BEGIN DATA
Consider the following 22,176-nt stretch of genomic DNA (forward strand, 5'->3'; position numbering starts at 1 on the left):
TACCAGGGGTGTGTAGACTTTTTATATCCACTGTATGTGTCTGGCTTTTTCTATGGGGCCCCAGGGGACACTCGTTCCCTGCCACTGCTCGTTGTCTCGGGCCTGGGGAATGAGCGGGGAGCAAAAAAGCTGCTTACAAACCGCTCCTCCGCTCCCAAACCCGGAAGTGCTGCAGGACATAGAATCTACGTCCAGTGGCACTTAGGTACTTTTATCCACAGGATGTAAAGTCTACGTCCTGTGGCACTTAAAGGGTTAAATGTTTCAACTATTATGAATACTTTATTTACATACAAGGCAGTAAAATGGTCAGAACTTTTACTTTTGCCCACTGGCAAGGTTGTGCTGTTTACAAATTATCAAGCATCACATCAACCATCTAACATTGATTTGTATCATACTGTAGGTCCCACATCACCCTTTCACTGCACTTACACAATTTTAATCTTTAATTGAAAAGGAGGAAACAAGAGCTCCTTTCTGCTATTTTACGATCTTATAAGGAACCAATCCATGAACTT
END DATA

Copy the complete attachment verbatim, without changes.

Consider the following 22,176-nt stretch of genomic DNA (forward strand, 5'->3'; position numbering starts at 1 on the left):
TACCAGGGGTGTGTAGACTTTTTATATCCACTGTATGTGTCTGGCTTTTTCTATGGGGCCCCAGGGGACACTCGTTCCCTGCCACTGCTCGTTGTCTCGGGCCTGGGGAATGAGCGGGGAGCAAAAAAGCTGCTTACAAACCGCTCCTCCGCTCCCAAACCCGGAAGTGCTGCAGGACATAGAATCTACGTCCAGTGGCACTTAGGTACTTTTATCCACAGGATGTAAAGTCTACGTCCTGTGGCACTTAAAGGGTTAAATGTTTCAACTATTATGAATACTTTATTTACATACAAGGCAGTAAAATGGTCAGAACTTTTACTTTTGCCCACTGGCAAGGTTGTGCTGTTTACAAATTATCAAGCATCACATCAACCATCTAACATTGATTTGTATCATACTGTAGGTCCCACATCACCCTTTCACTGCACTTACACAATTTTAATCTTTAATTGAAAAGGAGGAAACAAGAGCTCCTTTCTGCTATTTTACGATCTTATAAGGAACCAATCCATGAACTT